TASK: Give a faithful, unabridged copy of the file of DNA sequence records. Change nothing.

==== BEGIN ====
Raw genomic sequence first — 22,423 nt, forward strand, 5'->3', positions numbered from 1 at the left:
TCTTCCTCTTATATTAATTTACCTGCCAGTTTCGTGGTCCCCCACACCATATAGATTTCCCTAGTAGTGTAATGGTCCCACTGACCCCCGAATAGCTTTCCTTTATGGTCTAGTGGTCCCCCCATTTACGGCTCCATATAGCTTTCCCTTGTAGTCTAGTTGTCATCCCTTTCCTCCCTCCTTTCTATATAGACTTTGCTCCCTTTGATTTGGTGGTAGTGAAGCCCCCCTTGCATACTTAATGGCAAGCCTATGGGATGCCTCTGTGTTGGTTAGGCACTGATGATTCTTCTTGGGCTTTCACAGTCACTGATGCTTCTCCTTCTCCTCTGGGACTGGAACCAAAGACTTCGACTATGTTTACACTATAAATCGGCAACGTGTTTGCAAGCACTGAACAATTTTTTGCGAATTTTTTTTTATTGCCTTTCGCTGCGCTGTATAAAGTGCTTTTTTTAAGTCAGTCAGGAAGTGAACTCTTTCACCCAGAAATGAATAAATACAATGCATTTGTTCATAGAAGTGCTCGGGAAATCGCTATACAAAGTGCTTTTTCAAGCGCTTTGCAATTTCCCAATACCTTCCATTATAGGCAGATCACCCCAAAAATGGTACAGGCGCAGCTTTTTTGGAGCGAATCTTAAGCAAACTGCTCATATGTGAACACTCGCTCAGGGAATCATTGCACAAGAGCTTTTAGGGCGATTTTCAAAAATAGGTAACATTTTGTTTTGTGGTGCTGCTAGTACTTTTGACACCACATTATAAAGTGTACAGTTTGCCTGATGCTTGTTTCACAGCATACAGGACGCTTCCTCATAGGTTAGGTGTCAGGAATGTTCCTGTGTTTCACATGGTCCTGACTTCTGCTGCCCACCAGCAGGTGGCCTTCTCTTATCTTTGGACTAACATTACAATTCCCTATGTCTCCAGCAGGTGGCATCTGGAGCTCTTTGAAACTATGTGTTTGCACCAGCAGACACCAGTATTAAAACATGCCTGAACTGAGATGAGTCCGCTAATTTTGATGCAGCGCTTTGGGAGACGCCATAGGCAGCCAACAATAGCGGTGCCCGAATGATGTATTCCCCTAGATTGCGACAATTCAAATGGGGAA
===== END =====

Raw genomic sequence first — 22,423 nt, forward strand, 5'->3', positions numbered from 1 at the left:
TCTTCCTCTTATATTAATTTACCTGCCAGTTTCGTGGTCCCCCACACCATATAGATTTCCCTAGTAGTGTAATGGTCCCACTGACCCCCGAATAGCTTTCCTTTATGGTCTAGTGGTCCCCCCATTTACGGCTCCATATAGCTTTCCCTTGTAGTCTAGTTGTCATCCCTTTCCTCCCTCCTTTCTATATAGACTTTGCTCCCTTTGATTTGGTGGTAGTGAAGCCCCCCTTGCATACTTAATGGCAAGCCTATGGGATGCCTCTGTGTTGGTTAGGCACTGATGATTCTTCTTGGGCTTTCACAGTCACTGATGCTTCTCCTTCTCCTCTGGGACTGGAACCAAAGACTTCGACTATGTTTACACTATAAATCGGCAACGTGTTTGCAAGCACTGAACAATTTTTTGCGAATTTTTTTTTATTGCCTTTCGCTGCGCTGTATAAAGTGCTTTTTTTAAGTCAGTCAGGAAGTGAACTCTTTCACCCAGAAATGAATAAATACAATGCATTTGTTCATAGAAGTGCTCGGGAAATCGCTATACAAAGTGCTTTTTCAAGCGCTTTGCAATTTCCCAATACCTTCCATTATAGGCAGATCACCCCAAAAATGGTACAGGCGCAGCTTTTTTGGAGCGAATCTTAAGCAAACTGCTCATATGTGAACACTCGCTCAGGGAATCATTGCACAAGAGCTTTTAGGGCGATTTTCAAAAATAGGTAACATTTTGTTTTGTGGTGCTGCTAGTACTTTTGACACCACATTATAAAGTGTACAGTTTGCCTGATGCTTGTTTCACAGCATACAGGACGCTTCCTCATAGGTTAGGTGTCAGGAATGTTCCTGTGTTTCACATGGTCCTGACTTCTGCTGCCCACCAGCAGGTGGCCTTCTCTTATCTTTGGACTAACATTACAATTCCCTATGTCTCCAGCAGGTGGCATCTGGAGCTCTTTGAAACTATGTGTTTGCACCAGCAGACACCAGTATTAAAACATGCCTGAACTGAGATGAGTCCGCTAATTTTGATGCAGCGCTTTGGGAGACGCCATAGGCAGCCAACAATAGCGGTGCCCGAATGATGTATTCCCCTAGATTGCGACAATTCAAATGGGGAA